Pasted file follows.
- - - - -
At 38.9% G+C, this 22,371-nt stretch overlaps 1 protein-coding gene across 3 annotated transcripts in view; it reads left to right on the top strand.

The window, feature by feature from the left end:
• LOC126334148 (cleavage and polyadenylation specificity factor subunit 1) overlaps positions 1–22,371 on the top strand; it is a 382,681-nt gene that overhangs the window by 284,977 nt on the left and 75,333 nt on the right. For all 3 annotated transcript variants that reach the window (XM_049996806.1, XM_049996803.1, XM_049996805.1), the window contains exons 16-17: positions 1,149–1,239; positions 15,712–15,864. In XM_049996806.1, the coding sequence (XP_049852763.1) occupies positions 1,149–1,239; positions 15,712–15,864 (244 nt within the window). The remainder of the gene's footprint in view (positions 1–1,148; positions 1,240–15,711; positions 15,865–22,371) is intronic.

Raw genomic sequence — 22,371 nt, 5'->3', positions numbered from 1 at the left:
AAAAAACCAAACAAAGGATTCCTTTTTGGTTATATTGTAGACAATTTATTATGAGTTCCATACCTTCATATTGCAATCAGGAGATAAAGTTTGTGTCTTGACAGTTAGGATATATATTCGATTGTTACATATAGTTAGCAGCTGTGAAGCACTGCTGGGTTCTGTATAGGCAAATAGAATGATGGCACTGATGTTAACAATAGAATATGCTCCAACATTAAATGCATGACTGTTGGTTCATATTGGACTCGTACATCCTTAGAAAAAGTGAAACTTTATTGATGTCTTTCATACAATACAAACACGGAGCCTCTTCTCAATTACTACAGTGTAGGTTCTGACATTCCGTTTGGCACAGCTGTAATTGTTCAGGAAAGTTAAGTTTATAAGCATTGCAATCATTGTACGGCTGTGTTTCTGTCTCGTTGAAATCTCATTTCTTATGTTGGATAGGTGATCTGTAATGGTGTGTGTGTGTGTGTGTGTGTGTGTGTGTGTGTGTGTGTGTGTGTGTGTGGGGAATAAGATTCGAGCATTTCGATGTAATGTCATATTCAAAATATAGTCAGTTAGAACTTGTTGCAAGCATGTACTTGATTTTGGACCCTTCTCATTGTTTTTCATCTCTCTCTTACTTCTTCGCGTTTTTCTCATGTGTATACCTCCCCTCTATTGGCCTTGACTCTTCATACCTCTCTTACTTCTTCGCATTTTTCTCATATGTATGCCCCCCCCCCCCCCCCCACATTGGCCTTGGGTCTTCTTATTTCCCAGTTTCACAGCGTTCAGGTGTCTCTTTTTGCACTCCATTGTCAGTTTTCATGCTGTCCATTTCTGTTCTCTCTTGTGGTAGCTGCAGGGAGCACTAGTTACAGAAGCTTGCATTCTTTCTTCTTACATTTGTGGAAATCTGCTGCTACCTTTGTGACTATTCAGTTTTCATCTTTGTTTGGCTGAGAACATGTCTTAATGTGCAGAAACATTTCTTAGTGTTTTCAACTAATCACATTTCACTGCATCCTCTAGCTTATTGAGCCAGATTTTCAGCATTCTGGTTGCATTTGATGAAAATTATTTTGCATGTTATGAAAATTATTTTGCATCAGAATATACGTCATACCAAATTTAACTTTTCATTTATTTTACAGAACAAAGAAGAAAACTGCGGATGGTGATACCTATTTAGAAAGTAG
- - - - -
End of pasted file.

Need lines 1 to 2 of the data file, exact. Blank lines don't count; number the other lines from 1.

At 38.9% G+C, this 22,371-nt stretch overlaps 1 protein-coding gene across 3 annotated transcripts in view; it reads left to right on the top strand.

The window, feature by feature from the left end: